When I told people about the trip I was planning, everyone thought it sounded very interesting. Then the question would arise, "Who are you going with?" When I said it was a solo trip, most people responded with, "... oh. Is that safe?" A reasonable question.

Frankly, I was more concerned with the car drive than with the paddling. There are many more factors I can control in a boat than in a car, including breakdowns. But this is not to say I took solo tripping lightly. I spent months researching the area, the tides and currents, the weather. I ordered a GPS and a storm paddle and learned how to use both. I pored over the nautical charts, set waypoints for the islands on the GPS, learned how to read latitude and longitude (somehow I hadn't expected it to be broken down into 60ths, even though it is called "minutes" and "seconds". ) Most of all, I paddled a lot in as varied conditions as I could find. I practiced rolling and bracing in whatever conditions arose, in the cold New England ocean. I prepared myself as best I could.

Did this make it safe to paddle alone? Safer, yes. Safe, no. Nor was the drive up there safe. In any pursuit, there's a tension between the fear that comes from risking one's safety, vs. the desire to find out what it is like to do the risky thing. Too much fear paralyzes and holds one back from activities that could be enjoyed. Too much desire to find out can place one in harm's way. Part of being safe is knowing oneself well enough to recognize that this balance must be respected. Another part of being safe is honestly evaluating one's skills and then paddling within those skill levels. I'm not an expert kayaker, nor am I particularly strong or have better-than-average physical conditioning. I make my decisions with these facts clearly in mind. The danger is in not knowing the right questions to ask about the conditions and location. I didn't know that the weather could change so quickly at Mingan, so I couldn't properly answer the question of whether or not to paddle downwind away from my campsite. I didn't know the southern shorelines would change so much in strong winds. The more experience one gains, the better the range of questions one can ask. As with any learning, there's always the chance that a mistake will be made before one gains the necessary experience. I try not to press my luck, but I also try to find situations from which I can learn.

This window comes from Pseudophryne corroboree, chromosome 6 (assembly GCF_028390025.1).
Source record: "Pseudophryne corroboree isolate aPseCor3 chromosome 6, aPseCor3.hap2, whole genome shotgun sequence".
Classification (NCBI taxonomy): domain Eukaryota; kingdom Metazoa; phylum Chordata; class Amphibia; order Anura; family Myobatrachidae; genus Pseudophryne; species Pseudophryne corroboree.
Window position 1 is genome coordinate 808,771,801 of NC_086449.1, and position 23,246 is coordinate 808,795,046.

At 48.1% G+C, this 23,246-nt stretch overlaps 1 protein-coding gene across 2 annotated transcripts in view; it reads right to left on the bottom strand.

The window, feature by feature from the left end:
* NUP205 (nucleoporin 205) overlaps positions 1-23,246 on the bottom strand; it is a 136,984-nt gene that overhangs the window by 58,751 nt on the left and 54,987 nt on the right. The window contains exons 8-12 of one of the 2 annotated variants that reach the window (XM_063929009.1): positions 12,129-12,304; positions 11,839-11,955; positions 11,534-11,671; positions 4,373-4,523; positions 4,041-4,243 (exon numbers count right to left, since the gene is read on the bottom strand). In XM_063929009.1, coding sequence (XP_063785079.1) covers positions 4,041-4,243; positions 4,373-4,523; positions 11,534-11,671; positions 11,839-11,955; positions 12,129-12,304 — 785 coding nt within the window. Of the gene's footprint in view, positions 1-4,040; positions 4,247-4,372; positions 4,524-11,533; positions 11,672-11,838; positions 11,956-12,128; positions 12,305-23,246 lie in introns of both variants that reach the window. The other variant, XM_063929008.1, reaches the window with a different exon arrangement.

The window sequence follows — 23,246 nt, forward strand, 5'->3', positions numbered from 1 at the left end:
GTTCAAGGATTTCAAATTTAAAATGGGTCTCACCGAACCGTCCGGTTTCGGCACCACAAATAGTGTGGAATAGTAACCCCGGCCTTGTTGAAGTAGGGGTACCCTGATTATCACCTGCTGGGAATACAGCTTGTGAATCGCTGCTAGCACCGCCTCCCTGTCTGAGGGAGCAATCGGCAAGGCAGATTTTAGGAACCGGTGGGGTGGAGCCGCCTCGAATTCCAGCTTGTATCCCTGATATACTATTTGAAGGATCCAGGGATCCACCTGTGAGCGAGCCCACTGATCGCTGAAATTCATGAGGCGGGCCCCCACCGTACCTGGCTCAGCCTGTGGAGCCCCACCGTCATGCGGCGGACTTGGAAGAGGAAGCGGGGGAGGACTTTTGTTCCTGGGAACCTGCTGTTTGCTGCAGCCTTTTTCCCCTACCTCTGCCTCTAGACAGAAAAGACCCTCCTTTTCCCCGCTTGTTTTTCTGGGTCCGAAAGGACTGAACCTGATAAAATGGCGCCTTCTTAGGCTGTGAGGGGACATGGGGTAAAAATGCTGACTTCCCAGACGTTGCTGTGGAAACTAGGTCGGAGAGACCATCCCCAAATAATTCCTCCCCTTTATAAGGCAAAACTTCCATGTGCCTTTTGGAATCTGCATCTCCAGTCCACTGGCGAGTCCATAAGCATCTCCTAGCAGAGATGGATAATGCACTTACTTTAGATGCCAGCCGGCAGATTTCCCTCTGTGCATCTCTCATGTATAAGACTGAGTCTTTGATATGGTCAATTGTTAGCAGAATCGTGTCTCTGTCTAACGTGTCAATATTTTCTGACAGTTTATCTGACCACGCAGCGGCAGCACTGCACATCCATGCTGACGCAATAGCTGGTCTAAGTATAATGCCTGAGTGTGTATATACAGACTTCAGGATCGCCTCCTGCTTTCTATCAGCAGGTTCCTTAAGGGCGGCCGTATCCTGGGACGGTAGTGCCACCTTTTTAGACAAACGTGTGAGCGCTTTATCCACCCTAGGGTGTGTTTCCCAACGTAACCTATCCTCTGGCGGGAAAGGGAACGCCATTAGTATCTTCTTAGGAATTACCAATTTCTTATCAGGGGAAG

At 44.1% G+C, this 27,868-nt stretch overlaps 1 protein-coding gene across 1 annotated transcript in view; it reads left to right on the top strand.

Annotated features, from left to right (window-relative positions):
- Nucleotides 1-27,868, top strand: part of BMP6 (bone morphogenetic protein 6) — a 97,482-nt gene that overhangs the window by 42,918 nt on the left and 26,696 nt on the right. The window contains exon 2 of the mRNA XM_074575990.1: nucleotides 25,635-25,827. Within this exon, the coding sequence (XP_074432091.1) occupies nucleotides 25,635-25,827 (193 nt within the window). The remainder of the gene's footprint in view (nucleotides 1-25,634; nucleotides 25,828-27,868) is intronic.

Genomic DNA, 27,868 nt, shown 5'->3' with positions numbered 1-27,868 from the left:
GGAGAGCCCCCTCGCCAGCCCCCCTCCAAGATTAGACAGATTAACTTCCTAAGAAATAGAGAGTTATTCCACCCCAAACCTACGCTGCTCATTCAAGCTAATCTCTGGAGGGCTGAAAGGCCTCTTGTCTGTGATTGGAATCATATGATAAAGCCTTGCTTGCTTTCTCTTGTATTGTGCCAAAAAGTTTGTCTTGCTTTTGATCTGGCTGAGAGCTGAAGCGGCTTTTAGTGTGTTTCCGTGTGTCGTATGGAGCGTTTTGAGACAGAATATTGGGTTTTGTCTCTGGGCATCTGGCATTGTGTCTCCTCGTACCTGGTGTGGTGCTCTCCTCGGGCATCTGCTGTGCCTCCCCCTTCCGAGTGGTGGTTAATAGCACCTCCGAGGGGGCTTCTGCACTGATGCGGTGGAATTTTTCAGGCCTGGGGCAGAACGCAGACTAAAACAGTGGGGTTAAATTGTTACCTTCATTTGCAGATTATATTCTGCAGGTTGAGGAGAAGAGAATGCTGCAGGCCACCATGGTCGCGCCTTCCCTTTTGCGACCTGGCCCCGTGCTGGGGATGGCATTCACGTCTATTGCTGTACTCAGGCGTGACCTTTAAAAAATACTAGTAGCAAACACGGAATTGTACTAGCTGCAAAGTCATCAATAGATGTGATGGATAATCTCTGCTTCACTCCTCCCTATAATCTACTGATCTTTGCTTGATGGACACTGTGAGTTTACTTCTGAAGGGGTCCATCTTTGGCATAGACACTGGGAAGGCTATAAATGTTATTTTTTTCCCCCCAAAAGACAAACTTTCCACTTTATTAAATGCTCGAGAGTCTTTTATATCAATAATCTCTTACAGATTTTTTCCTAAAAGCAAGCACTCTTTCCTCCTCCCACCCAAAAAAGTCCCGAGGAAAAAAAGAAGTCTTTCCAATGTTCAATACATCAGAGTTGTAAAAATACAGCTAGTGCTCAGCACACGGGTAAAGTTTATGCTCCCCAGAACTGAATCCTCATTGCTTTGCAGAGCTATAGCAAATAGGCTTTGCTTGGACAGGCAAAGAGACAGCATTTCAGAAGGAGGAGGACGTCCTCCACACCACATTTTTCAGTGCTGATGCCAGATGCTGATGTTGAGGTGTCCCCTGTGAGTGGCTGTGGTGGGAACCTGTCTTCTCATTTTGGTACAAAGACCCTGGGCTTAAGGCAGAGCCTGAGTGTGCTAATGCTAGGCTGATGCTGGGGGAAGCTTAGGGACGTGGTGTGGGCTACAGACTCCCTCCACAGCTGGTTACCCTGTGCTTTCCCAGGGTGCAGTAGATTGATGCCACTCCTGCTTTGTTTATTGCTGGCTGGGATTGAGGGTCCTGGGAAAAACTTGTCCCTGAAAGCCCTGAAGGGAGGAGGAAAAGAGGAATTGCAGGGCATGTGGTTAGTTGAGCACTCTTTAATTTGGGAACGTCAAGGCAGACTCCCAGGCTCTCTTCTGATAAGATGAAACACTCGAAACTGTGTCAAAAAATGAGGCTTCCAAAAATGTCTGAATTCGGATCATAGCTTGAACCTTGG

Why do a solo trip? Partly because my paddling partner Jim has been out of commission with tendon injuries and couldn't join me. Partly because I didn't want to open the trip to anyone I didn't know well, since I'd be several days in a car and many more days on islands with him or her. It's also logistically simpler. I could change plans in an instant without group consensus. I could decide that crackers were an acceptable breakfast for that morning. And the stink of a body unshowered for 6 days would offend no one. But most of all it's because there's something special about doing a trip alone. If you are scratching your head about what would make it special, I don't think I can explain it to you. But perhaps you are thinking, "Yes, I know how that is."

Increasingly, as the trip went along, I realized that there really isn't any such thing as a solo trip. The mechanics checked over my car ahead of time to be sure it would get me there. The Park Service rangers spent much time with me to give me as much info as possible. The Canadian Hydrographic Survey created nautical charts. I took along with me all the people who taught me to paddle and to roll, all the people who were on trips with me where I learned about currents and tides and conditions. There was a very real sense of the presence of those who cared about me and wanted me to return unharmed. I made the best decisions I could, knowing that they would be hurt if I didn't. The Coast Guard was at the other end of my VHF radio. The paddle I used (bless you, Don Beale), the boat I paddled, the gore-tex drysuit, the simple alcohol stove, the many bits and pieces of gear that other people designed and tested and made - I was grateful for the contributions of all these people. And I was grateful for the steadfast reliance of the Avocet and the bit of wood used to propel it, for the gear itself, right down to the matches that started the fire in the stove. All of these people and things kept me good company. I was never alone!

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